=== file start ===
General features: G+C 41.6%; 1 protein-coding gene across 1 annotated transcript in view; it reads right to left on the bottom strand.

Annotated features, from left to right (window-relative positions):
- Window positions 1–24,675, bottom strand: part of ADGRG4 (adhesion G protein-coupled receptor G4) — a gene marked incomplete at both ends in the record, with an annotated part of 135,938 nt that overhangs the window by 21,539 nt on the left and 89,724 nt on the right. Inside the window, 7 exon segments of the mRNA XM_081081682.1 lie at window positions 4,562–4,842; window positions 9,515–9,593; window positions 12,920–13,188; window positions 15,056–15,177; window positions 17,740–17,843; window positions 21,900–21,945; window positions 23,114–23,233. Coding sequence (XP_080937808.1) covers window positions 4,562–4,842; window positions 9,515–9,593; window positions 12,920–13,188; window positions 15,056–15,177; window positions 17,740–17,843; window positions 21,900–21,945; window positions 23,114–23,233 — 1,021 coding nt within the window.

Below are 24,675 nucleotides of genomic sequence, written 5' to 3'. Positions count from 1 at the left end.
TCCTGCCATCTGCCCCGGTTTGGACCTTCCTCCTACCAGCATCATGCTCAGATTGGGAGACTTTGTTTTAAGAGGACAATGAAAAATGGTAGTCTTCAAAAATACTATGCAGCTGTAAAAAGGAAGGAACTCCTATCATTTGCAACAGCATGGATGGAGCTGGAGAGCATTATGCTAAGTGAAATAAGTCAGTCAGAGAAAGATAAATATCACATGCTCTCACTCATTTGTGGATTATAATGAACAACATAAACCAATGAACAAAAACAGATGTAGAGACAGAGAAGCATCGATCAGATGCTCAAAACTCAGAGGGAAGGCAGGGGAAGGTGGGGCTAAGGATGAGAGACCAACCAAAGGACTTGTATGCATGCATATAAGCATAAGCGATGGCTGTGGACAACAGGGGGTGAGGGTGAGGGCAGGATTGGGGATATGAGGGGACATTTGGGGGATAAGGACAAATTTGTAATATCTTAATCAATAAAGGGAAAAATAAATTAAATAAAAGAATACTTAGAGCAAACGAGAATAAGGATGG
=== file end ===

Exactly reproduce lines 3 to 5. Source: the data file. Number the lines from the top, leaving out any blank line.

- Window positions 1–24,675, bottom strand: part of ADGRG4 (adhesion G protein-coupled receptor G4) — a gene marked incomplete at both ends in the record, with an annotated part of 135,938 nt that overhangs the window by 21,539 nt on the left and 89,724 nt on the right. Inside the window, 7 exon segments of the mRNA XM_081081682.1 lie at window positions 4,562–4,842; window positions 9,515–9,593; window positions 12,920–13,188; window positions 15,056–15,177; window positions 17,740–17,843; window positions 21,900–21,945; window positions 23,114–23,233. Coding sequence (XP_080937808.1) covers window positions 4,562–4,842; window positions 9,515–9,593; window positions 12,920–13,188; window positions 15,056–15,177; window positions 17,740–17,843; window positions 21,900–21,945; window positions 23,114–23,233 — 1,021 coding nt within the window.

Below are 24,675 nucleotides of genomic sequence, written 5' to 3'. Positions count from 1 at the left end.
TCCTGCCATCTGCCCCGGTTTGGACCTTCCTCCTACCAGCATCATGCTCAGATTGGGAGACTTTGTTTTAAGAGGACAATGAAAAATGGTAGTCTTCAAAAATACTATGCAGCTGTAAAAAGGAAGGAACTCCTATCATTTGCAACAGCATGGATGGAGCTGGAGAGCATTATGCTAAGTGAAATAAGTCAGTCAGAGAAAGATAAATATCACATGCTCTCACTCATTTGTGGATTATAATGAACAACATAAACCAATGAACAAAAACAGATGTAGAGACAGAGAAGCATCGATCAGATGCTCAAAACTCAGAGGGAAGGCAGGGGAAGGTGGGGCTAAGGATGAGAGACCAACCAAAGGACTTGTATGCATGCATATAAGCATAAGCGATGGCTGTGGACAACAGGGGGTGAGGGTGAGGGCAGGATTGGGGATATGAGGGGACATTTGGGGGATAAGGACAAATTTGTAATATCTTAATCAATAAAGGGAAAAATAAATTAAATAAAAGAATACTTAGAGCAAACGAGAATAAGGATGG